Identity theft has been the top consumer complaint to the Federal Trade Commission now for 13 years running.
The FTC’s annual look at its Consumer Sentinel Network database of complaints found that 2012 was the first year the agency got more than 2 million complaints overall, with 18% related to identity theft.
The average loss from the misuse of a victim’s personal information is more than $4,900.
If you are a victim, take these steps immediately:
- Place a fraud alert on your credit reports, ask for a free copy of your credit report, and review those reports for evidence of accounts you didn’t open. Fraud unit contacts are:
P.O. Box 740241, Atlanta, GA 30374-0241
P.O. Box 9532, Allen, TX 75013
P.O. Box 6790, Fullerton, CA 92834-6790
- Close accounts–including share drafts/checks or ATM cards–that have been tampered with or used fraudulently. Contact all financial institutions and lenders, credit card issuers, utility companies, and the Social Security Administration to notify them of the fraud. Follow up each conversation with a letter.
- File a report with law enforcement and insist on getting a copy of the report or the report number.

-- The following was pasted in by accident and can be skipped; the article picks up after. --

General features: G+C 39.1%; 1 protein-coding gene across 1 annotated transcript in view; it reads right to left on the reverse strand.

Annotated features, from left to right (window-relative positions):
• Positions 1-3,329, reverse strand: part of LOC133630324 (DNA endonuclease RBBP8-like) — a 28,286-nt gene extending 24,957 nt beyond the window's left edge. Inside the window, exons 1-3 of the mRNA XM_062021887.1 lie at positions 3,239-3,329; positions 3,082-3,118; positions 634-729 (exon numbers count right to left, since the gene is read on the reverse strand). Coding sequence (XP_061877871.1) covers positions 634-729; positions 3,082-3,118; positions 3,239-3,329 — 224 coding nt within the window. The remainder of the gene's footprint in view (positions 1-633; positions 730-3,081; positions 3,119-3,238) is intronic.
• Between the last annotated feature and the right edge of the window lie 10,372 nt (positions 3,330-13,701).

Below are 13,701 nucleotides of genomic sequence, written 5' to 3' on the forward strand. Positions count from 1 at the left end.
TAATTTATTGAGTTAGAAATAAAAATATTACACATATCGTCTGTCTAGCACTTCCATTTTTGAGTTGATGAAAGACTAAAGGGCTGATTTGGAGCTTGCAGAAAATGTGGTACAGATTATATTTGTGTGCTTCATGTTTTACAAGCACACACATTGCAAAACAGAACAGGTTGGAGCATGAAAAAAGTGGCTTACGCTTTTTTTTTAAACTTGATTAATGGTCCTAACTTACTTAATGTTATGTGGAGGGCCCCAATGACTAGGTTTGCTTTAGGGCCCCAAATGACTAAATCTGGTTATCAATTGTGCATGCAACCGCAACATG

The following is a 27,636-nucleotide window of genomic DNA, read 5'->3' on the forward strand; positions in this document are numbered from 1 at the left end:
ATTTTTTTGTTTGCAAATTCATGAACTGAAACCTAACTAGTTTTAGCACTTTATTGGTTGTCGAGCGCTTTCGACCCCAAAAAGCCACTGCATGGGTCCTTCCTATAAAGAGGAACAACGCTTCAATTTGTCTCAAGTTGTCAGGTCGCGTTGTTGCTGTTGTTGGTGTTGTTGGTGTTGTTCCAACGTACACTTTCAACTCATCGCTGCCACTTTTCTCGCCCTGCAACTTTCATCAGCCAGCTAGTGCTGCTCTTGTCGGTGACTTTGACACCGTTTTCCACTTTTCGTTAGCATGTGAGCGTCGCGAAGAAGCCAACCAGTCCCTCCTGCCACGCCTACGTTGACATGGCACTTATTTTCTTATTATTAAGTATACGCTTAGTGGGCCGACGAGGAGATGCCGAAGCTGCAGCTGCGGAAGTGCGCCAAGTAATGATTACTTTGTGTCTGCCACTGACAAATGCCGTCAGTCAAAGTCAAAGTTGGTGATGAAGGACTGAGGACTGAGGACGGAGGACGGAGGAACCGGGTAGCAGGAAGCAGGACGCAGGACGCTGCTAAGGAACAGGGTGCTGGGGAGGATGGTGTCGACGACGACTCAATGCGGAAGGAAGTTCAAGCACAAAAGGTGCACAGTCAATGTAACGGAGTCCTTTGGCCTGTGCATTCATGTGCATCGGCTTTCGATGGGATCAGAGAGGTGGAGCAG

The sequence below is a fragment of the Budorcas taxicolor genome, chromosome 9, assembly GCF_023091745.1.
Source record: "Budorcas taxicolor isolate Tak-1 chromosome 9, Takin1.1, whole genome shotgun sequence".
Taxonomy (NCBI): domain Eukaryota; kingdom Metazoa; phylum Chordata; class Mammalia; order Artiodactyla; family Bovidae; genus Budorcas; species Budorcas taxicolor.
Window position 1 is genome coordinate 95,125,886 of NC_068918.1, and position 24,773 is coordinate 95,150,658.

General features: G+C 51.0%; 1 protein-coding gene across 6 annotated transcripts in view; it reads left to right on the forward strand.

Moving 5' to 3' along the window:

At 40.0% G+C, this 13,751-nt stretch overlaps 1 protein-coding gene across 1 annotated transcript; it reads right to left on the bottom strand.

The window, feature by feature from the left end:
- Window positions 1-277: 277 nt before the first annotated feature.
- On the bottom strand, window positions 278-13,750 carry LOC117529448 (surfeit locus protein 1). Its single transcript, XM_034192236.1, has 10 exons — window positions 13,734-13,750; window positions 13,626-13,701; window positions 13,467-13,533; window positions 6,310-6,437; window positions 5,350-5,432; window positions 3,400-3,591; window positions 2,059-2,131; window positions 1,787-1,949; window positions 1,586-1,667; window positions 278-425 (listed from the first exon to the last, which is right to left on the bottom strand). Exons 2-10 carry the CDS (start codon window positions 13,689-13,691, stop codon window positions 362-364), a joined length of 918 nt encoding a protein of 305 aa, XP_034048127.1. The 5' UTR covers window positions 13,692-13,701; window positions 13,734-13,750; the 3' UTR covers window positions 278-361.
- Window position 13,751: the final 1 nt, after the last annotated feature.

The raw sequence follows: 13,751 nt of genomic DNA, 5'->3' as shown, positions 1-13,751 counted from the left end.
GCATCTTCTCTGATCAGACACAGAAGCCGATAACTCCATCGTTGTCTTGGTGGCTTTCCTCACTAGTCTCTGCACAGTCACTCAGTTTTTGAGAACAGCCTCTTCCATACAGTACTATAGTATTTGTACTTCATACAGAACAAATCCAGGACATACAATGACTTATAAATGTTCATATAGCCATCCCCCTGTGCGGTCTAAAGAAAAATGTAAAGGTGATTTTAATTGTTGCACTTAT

- File a complaint with the FTC. Visit http://www.consumer.ftc.gov/features/feature-0014-identity-theft for more information or call 877-IDTHEFT.
Scams Targeting Older Adults
The elderly are the fastest growing segment of our society and they are also an important part of our country's economy.
Don’t be a fraud victim. A basic understanding of how scam artists work can help you to avoid fraud and protect your hard-earned money.
General Internet Security
- The Risks of Using Portable Devices
- Cyber Threats to Mobile Phones
- Understanding and Protecting Yourself Against Money Mule Schemes
- Socializing Securely: Using Social Networking Services
- Understanding Voice over Internet Protocol (VoIP)
- Banking Securely Online
- Ten Ways to Improve the Security of a New Computer
- Password Security, Protection, and Management
- South Korean Malware Attack
- Playing it Safe: Avoiding Online Gaming Risks
- Protecting Aggregated Data
- Introduction to Information Security
Securing Your Computer
- Using Wireless Technology Securely
- The Basics of Cloud Computing
- Small Office/Home Office Router Security
- Data Backup Options
- Disposing of Devices Safely
- Common Risks of Using Business Apps in the Cloud
- Home Network Security
- Securing Your Web Browser
- Virus Basics
- Before You Connect a New Computer to the Internet
- Governing for Enterprise Security
- Recognizing and Avoiding Email Scams
- Software License Agreements: Ignore at Your Own Risk
Recovering from an Attack
Copyright 2013 Credit Union National Association Inc. Information subject to change without notice. For use with members of a single credit union. All other rights reserved.